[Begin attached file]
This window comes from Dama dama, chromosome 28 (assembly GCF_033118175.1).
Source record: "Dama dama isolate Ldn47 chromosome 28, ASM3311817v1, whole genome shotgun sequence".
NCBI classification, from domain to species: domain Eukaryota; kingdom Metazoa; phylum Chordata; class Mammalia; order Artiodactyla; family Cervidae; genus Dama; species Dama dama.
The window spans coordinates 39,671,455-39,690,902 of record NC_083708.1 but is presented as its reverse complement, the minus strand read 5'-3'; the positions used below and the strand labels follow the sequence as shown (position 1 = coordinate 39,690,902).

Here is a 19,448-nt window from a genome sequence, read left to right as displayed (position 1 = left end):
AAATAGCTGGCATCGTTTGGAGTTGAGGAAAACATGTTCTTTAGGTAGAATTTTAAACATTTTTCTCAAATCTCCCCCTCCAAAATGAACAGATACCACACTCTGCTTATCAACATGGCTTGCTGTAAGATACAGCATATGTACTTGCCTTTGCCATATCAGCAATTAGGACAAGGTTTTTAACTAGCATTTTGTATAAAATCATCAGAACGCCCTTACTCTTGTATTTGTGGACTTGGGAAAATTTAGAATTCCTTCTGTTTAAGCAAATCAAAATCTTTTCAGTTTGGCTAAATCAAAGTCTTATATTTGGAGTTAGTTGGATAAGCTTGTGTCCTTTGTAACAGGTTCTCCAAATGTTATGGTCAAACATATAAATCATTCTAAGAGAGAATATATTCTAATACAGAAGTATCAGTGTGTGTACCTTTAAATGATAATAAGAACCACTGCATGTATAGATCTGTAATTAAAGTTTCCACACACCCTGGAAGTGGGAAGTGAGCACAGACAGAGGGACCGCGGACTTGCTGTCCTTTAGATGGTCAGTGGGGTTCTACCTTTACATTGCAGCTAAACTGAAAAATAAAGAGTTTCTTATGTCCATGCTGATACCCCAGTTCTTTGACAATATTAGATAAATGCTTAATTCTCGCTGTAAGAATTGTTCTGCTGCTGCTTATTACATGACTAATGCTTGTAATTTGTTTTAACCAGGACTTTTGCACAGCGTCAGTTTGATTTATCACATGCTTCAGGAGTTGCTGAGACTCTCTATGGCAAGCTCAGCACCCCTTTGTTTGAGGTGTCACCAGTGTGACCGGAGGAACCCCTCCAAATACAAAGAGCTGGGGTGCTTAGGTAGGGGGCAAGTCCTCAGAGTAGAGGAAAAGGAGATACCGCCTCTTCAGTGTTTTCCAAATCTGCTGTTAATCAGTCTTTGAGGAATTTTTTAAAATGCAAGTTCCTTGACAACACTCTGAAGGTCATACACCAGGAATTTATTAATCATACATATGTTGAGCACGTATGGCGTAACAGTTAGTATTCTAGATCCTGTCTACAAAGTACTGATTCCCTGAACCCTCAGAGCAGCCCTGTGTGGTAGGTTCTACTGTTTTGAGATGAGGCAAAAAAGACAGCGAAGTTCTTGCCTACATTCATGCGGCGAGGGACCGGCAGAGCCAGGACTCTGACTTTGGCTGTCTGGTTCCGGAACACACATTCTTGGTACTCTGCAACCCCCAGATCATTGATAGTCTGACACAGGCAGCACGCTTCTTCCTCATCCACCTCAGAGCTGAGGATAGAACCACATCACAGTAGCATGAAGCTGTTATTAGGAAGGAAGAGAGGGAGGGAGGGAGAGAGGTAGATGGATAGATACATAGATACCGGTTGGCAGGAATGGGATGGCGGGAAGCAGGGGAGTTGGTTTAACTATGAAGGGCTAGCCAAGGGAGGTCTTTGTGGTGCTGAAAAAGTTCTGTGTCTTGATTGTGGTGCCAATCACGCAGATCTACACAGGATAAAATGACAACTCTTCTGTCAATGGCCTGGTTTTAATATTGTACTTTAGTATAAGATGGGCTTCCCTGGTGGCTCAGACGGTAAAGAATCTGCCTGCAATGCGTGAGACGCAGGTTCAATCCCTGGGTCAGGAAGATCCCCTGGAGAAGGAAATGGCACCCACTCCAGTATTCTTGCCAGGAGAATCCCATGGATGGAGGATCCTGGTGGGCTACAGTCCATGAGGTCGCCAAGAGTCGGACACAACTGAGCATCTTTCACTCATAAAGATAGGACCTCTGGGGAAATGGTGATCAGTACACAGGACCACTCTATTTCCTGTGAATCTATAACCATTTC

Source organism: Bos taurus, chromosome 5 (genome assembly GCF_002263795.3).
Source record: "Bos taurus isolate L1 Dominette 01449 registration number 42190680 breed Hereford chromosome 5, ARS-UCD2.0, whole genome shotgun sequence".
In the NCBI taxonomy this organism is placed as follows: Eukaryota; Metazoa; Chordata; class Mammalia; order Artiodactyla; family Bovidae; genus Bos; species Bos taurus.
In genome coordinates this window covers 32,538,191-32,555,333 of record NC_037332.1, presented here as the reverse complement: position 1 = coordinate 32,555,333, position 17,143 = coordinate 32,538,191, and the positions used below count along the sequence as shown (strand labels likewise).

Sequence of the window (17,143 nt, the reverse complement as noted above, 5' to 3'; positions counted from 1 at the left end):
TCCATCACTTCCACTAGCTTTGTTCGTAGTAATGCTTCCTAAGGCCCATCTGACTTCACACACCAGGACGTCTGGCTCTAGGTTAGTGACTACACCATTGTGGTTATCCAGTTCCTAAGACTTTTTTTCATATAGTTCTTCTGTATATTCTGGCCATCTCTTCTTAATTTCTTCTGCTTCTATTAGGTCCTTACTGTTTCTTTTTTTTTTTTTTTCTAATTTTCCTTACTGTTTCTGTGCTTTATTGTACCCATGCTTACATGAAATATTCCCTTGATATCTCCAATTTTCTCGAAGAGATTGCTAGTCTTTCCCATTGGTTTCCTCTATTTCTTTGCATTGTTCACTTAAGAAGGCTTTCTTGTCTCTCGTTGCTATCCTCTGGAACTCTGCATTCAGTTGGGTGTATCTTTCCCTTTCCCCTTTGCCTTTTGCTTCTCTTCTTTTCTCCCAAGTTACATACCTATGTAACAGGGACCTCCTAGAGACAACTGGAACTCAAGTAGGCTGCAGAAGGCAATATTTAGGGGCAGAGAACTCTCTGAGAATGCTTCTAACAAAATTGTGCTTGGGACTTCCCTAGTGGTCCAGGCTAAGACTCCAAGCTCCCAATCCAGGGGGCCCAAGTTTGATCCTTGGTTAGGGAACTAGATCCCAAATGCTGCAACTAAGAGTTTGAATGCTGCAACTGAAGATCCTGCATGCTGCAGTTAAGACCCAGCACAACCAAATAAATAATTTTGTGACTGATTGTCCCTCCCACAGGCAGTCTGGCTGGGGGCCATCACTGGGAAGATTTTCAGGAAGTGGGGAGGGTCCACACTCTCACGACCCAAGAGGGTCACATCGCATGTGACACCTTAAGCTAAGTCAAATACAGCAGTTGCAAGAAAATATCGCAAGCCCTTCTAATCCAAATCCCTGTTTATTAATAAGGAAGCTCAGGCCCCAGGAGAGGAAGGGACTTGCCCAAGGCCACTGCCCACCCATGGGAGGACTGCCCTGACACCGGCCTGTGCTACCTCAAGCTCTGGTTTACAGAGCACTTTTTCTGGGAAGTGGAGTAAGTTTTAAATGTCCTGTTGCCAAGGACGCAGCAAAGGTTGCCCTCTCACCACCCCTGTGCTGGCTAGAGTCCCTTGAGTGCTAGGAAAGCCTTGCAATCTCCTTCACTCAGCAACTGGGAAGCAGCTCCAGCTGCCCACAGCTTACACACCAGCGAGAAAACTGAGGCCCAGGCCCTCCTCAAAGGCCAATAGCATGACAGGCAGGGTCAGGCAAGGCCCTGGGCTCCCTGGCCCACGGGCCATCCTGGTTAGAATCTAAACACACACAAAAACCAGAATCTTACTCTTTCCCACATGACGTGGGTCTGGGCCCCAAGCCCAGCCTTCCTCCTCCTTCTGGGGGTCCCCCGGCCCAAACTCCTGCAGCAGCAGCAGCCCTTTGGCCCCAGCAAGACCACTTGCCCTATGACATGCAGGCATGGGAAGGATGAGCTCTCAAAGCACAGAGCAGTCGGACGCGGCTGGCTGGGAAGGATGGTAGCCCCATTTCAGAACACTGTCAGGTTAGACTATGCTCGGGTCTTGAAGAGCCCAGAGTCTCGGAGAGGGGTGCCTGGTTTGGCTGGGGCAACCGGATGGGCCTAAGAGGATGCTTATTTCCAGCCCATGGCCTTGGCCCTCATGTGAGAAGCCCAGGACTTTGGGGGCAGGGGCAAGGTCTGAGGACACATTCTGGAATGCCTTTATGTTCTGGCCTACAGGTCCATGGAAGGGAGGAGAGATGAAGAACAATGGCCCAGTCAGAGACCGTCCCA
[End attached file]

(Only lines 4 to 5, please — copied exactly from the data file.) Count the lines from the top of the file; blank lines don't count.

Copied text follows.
The window spans coordinates 39,671,455-39,690,902 of record NC_083708.1 but is presented as its reverse complement, the minus strand read 5'-3'; the positions used below and the strand labels follow the sequence as shown (position 1 = coordinate 39,690,902).

Here is a 19,448-nt window from a genome sequence, read left to right as displayed (position 1 = left end):